I have the following setup:

A Domain example.com

2 Servers: server1.example.com and server2.example.com

I would like to use srv records to have expressive domain names for each of my services. For example ssh.server1.example.com and imap.server2.example.com, and map these to specific ports using the srv records.

Now as I have understood letsencrypt needs to run on port 80 to verify a domain. If I now have ssh.server1.example.com mapped to server1.example.com and port 2222, would it be possible to get a certificate from letsencrypt? Will they just use the IP in the srv record and still look at port 80, or do I absolutely need an A record. I would not like to do that, neither would I map *.example.com somewhere.

Thanks in advance!

1 Answer 1


You can host your services however you want with the cert you obtain from LetsEncrypt. But in order to get a cert, you first need to prove that you own the domain name the certs are being generated for. With many Certificate Authorities, this is a fairly manual process. But part of the point of LetsEncrypt is automation of the whole certificate lifecycle which includes the domain validation.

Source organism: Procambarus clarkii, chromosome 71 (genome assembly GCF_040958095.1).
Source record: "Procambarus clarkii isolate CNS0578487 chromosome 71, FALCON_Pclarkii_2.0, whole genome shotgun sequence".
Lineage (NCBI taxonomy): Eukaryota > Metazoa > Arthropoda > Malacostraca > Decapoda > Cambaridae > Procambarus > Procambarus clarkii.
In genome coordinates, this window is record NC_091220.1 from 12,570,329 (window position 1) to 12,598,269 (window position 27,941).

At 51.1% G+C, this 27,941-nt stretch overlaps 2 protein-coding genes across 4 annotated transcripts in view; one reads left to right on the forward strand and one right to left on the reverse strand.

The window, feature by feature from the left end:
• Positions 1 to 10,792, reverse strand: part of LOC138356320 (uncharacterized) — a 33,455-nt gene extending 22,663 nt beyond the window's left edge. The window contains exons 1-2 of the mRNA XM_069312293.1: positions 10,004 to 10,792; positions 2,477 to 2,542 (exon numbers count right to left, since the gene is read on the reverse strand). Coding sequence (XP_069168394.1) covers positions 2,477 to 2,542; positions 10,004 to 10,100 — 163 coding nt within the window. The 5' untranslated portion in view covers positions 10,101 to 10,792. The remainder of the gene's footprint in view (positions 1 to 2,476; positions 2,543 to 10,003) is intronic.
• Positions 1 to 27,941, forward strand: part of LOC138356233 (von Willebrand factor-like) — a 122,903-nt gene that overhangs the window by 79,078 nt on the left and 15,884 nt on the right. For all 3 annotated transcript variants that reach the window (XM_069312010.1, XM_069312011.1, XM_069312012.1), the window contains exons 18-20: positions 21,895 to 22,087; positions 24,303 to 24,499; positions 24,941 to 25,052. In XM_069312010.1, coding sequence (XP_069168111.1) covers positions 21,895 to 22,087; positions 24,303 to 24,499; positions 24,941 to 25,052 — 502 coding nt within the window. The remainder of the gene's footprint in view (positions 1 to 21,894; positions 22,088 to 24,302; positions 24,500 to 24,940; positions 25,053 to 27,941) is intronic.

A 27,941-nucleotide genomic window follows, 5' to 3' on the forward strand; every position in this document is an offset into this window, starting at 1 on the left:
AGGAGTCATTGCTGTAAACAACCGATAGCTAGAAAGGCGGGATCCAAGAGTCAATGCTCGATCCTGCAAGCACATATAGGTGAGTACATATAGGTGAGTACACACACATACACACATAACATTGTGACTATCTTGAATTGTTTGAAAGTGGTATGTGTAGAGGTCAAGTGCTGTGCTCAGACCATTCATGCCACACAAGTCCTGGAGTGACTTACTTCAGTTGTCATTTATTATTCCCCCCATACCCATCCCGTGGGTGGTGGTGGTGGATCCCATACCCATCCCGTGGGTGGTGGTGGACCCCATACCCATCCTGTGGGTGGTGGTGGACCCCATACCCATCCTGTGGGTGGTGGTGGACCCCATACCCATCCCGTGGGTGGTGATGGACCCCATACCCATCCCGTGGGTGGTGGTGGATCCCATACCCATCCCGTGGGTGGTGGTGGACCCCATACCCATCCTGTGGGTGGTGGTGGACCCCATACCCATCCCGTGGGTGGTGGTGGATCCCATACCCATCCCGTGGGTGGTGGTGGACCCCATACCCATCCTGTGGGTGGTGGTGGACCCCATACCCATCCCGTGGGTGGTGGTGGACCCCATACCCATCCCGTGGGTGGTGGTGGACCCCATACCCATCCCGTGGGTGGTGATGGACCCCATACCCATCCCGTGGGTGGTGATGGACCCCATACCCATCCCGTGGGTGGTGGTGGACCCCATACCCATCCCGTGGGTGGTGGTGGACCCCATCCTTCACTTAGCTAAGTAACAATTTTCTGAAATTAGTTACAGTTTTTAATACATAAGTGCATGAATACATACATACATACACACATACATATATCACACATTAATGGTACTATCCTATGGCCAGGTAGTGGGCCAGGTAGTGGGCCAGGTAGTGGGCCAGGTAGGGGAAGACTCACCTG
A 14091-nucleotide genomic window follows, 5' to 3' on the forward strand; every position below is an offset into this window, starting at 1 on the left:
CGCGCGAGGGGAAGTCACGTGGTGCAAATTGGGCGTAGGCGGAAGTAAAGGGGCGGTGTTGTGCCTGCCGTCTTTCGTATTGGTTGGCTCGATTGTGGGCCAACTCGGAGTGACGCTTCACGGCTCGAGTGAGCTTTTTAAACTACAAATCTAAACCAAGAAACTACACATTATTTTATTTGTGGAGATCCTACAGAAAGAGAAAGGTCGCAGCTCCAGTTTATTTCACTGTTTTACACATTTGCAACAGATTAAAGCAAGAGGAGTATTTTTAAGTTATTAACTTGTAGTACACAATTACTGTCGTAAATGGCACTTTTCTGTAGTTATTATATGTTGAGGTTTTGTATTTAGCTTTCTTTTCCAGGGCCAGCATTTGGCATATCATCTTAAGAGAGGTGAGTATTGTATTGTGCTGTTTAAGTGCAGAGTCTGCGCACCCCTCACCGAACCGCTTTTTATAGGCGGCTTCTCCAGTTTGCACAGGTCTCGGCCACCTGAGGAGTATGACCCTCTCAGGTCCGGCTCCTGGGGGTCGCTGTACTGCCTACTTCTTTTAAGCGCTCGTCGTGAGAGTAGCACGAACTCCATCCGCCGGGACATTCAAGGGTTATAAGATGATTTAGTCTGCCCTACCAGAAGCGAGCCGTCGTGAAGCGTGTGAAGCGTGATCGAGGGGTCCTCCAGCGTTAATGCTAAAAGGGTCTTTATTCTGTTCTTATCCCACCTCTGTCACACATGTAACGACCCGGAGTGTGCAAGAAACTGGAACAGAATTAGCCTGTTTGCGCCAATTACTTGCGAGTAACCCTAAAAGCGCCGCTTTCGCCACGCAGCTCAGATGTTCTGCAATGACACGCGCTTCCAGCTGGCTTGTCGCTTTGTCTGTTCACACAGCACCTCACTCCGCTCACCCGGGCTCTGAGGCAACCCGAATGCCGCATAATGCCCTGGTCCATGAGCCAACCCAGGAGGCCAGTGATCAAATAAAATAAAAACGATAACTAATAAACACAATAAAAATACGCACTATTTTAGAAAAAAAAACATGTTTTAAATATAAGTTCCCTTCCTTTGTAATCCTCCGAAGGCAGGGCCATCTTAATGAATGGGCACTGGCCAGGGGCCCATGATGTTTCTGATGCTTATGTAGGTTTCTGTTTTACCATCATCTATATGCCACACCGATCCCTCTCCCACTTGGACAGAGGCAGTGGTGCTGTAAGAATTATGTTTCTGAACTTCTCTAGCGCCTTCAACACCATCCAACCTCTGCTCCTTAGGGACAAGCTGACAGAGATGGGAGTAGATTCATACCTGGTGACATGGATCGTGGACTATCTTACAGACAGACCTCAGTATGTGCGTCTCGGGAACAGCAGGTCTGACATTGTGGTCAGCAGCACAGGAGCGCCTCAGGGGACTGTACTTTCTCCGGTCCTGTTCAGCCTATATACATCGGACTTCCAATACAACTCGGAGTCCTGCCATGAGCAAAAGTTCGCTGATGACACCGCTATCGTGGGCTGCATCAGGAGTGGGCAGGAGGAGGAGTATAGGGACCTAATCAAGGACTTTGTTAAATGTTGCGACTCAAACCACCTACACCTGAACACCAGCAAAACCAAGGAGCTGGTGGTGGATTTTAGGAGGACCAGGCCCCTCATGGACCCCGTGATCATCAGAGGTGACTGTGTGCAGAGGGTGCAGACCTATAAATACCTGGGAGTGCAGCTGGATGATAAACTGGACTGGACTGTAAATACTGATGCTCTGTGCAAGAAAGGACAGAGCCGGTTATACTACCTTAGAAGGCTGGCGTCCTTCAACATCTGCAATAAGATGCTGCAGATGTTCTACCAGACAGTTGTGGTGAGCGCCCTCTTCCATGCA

So LetsEncrypt developed a protocol called ACME which uses a set of challenges that you must pass at least one of to prove you own the domain. The most common challenge that people use is the http challenge that requires you to host a particular file on a web server listening on port 80 for the domain you're requesting the cert for. But there is another challenge type utilizing DNS that doesn't require you to host anything. Instead, you add a particular DNS record to the zone you're requesting the cert for. Here's a google doc someone put together comparing the various challenge types.

So in your case, using the DNS challenge probably makes the most sense. But you should read up in the documentation to learn more about how that works.


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